Plant of the Week # 2 - Dandelion (Taraxacum officinale)
As promised here is the first installment of the Plant of the Week
The reason I have numbered this #2 is to avoid confusion as to which show it was discussed on which was Thursday, March 31, 2011.
- Disclaimer: -
While I have gathered the best available information what I present is for entertainment purposes only and I cannot be held liable for any illness
or injuries sustained by attempted use of this information or any mistakes made in it's content.
Always remember to: Positively Identify any plants you intend to use, know which parts to use and any special procedures necessary to ensure
edibility, Only collect healthy plants without discoloration from areas which are not subject to pollution. Be Conservative: don't deplete an area
and leave rare plants in place.
Dandelions, from the French Dent de Lion
"tooth of the lion" have long been a favorite edible
green both of early settlers and survivalists. This hardy weed has established itself throughout the lower 48 states and Canada much to the
consternation of those who wish to keep green, lush lawns.
Dandelions are difficult to eradicate due to their fast growth cycle and profuse seeds which spread like tiny parachutes on the wind. Plucking will
not kill them either as they quickly grow long taproots which invariably break off remaining to come back again. Unfortunately, this hardiness often
results in homeowners resorting to the application of herbicides which must be reapplied periodically,contaminating the ground and killing many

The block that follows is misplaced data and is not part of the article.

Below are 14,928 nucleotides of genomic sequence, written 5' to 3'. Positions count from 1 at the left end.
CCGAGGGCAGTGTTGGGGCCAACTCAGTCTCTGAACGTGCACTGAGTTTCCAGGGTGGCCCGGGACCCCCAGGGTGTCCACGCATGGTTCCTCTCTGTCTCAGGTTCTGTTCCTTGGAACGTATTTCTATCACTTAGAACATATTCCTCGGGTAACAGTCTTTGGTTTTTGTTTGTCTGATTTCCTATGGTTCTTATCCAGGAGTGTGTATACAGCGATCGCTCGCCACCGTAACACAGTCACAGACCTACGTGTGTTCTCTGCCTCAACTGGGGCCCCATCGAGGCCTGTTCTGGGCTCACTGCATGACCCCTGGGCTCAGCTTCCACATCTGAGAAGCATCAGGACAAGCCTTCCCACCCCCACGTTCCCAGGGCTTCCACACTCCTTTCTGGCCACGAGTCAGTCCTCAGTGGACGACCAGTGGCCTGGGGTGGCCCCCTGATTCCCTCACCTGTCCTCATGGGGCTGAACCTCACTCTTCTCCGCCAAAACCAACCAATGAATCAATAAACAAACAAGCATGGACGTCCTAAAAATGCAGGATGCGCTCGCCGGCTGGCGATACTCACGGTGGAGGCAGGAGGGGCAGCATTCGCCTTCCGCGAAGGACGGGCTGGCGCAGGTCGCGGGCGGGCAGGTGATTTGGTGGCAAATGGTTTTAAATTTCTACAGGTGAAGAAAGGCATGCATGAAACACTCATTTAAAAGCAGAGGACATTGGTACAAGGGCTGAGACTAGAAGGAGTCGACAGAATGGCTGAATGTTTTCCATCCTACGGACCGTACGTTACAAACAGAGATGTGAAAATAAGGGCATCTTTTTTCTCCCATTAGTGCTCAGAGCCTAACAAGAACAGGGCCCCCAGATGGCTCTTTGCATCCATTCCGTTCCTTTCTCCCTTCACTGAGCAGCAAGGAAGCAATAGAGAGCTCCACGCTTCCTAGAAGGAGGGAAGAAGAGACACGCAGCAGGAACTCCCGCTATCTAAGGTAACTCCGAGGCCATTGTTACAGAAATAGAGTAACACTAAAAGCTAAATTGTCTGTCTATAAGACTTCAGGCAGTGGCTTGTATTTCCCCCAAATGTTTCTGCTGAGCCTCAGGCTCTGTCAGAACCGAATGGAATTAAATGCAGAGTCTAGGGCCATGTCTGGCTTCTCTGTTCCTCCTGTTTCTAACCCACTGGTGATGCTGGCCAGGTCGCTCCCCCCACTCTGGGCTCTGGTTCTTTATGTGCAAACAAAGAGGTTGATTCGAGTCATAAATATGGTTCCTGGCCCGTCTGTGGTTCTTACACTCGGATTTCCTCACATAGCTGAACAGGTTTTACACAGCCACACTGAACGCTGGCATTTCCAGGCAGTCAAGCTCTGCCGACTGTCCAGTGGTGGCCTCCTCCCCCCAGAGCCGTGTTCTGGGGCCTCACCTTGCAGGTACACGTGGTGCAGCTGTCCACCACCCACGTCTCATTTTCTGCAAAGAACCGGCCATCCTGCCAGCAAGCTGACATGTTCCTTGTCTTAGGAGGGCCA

beneficial insects and plants, dandelion being one of the most beneficial.
Common yard weeds actually help enrich the soil by fixing nitrogen while the deep taproot helps aerate the soil and brings nutrients to the
surface.Beneficial insects, especially honeybees love dandelion pollen and nectar, greatly benefiting from it's blooming nearly throughout the year in
temperate zones. In Virginia it's rare to go 2 months in the winter without seeing dandelions in bloom. Finally, weeds help to control erosion and
prevent delicate topsoil from being carried away by rain and snow melt.
Eaten by many in early spring as a "tonic" plant, dandelion helps to flush the kidneys and gall bladder
by diuretic action, increasing urine flow. Dandelion can be very powerful and may cause frequent urination.
Dandelion as Food:
It is the highest known plant source of Vitamin A, with additional Calcium, Thiamine and Riboflavin.
Young leaves - can be eaten raw, added to salads or boiled as a potherb. The whitish-colored section of the leafstalk where it meets the root is the
best portion with the leaves growing more bitter with age. It makes a nice complement to other, blander greens.
Flowers - can be dipped in batter, fried in oil and eaten as fritters, excellent! Flowers are also used
to make wine by fermentation with sugar and yeast.
Taproot - can be dug, washed and scrubbed of any dirt, dried in full sun or low oven then ground into a substitute or additive to coffee.
Nutritional data: 100 gram sample of raw leaves yields: 45 calories, 2.7 grams protein, 9.2 grams carbohydrates, 187mg.calcium, 66 mg.phosphorous, 3.1
mg iron, 14,000 I.U. vitamin A , 35 mg.vitamin C.
Source: Composition of Foods, Agriculture Handbook No.8, USDA, 1963.
That's all for Dandelion, our first Survival Radio Show Plant of the Week.
Thanks for reading!
- Tune In Next Week for: OAKS, PLANT OF THE WEEK #3 -
edit on 4/6/2011 by 12m8keall2c because: fixed embedded images
edit on 6-4-2011 by Asktheanimals because: corrections